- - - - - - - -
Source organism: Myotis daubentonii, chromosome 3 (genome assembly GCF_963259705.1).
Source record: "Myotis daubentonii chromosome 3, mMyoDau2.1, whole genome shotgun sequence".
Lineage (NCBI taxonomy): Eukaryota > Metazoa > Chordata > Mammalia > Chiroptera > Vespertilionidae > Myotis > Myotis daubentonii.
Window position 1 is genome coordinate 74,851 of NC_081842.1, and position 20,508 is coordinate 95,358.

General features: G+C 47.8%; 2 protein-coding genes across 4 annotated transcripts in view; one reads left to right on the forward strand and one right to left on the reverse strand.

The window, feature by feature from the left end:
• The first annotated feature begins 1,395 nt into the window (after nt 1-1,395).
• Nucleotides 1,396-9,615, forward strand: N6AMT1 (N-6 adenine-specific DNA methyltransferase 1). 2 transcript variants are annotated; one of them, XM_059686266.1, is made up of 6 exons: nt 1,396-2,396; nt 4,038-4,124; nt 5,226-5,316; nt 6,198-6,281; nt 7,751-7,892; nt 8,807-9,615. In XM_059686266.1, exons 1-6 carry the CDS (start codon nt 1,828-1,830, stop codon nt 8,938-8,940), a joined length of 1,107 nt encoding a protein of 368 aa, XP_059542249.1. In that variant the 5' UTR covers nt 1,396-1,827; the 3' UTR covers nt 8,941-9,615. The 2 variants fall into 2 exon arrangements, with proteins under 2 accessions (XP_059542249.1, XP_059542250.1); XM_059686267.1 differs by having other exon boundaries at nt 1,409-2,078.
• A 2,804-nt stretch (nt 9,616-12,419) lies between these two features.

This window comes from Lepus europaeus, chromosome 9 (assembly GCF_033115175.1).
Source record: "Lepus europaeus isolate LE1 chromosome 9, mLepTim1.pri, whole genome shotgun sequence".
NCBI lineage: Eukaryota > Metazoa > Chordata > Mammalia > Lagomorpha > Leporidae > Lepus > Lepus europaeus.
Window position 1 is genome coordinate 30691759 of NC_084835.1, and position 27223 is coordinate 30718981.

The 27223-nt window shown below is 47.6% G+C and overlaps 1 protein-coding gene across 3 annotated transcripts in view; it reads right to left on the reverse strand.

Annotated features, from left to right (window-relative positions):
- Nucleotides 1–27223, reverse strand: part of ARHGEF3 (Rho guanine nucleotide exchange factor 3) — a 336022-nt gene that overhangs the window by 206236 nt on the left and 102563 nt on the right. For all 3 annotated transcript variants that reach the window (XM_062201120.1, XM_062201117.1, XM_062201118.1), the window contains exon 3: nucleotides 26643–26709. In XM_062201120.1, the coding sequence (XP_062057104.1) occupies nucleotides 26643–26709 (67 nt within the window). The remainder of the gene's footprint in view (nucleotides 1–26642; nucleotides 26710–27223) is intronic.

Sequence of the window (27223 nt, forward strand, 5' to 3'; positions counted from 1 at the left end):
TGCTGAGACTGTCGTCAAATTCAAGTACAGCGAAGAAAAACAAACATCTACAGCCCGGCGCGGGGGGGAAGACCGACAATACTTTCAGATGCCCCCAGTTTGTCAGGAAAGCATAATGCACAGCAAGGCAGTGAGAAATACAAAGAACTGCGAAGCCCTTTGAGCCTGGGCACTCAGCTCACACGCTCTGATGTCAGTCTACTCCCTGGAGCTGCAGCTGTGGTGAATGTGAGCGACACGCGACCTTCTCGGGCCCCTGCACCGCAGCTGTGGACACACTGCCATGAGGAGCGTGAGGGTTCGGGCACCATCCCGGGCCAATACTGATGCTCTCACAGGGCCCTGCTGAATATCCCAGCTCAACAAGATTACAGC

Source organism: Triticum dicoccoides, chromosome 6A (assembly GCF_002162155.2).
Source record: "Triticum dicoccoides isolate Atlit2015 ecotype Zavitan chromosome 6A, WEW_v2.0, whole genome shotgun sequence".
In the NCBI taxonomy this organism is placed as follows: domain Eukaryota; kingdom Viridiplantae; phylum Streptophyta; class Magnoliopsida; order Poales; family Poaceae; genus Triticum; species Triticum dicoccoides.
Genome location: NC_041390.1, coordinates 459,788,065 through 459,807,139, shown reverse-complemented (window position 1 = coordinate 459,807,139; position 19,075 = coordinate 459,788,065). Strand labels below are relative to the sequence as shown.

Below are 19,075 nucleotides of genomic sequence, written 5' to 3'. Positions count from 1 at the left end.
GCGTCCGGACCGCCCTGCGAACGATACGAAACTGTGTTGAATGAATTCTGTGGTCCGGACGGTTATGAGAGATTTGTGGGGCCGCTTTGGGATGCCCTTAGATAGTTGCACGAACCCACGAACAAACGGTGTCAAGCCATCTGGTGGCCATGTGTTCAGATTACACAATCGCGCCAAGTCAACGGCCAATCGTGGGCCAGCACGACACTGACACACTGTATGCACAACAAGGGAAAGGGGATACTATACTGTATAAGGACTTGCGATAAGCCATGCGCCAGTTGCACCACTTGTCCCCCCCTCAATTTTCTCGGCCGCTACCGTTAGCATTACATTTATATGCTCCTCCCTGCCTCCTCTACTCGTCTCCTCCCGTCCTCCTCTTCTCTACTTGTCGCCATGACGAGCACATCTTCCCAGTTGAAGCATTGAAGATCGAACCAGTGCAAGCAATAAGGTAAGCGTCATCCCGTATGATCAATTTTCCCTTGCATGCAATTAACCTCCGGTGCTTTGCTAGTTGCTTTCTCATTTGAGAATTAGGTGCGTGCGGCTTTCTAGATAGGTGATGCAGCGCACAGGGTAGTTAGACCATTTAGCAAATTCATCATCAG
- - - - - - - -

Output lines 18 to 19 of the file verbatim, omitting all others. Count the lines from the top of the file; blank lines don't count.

TGCTGAGACTGTCGTCAAATTCAAGTACAGCGAAGAAAAACAAACATCTACAGCCCGGCGCGGGGGGGAAGACCGACAATACTTTCAGATGCCCCCAGTTTGTCAGGAAAGCATAATGCACAGCAAGGCAGTGAGAAATACAAAGAACTGCGAAGCCCTTTGAGCCTGGGCACTCAGCTCACACGCTCTGATGTCAGTCTACTCCCTGGAGCTGCAGCTGTGGTGAATGTGAGCGACACGCGACCTTCTCGGGCCCCTGCACCGCAGCTGTGGACACACTGCCATGAGGAGCGTGAGGGTTCGGGCACCATCCCGGGCCAATACTGATGCTCTCACAGGGCCCTGCTGAATATCCCAGCTCAACAAGATTACAGC

Source organism: Triticum dicoccoides, chromosome 6A (assembly GCF_002162155.2).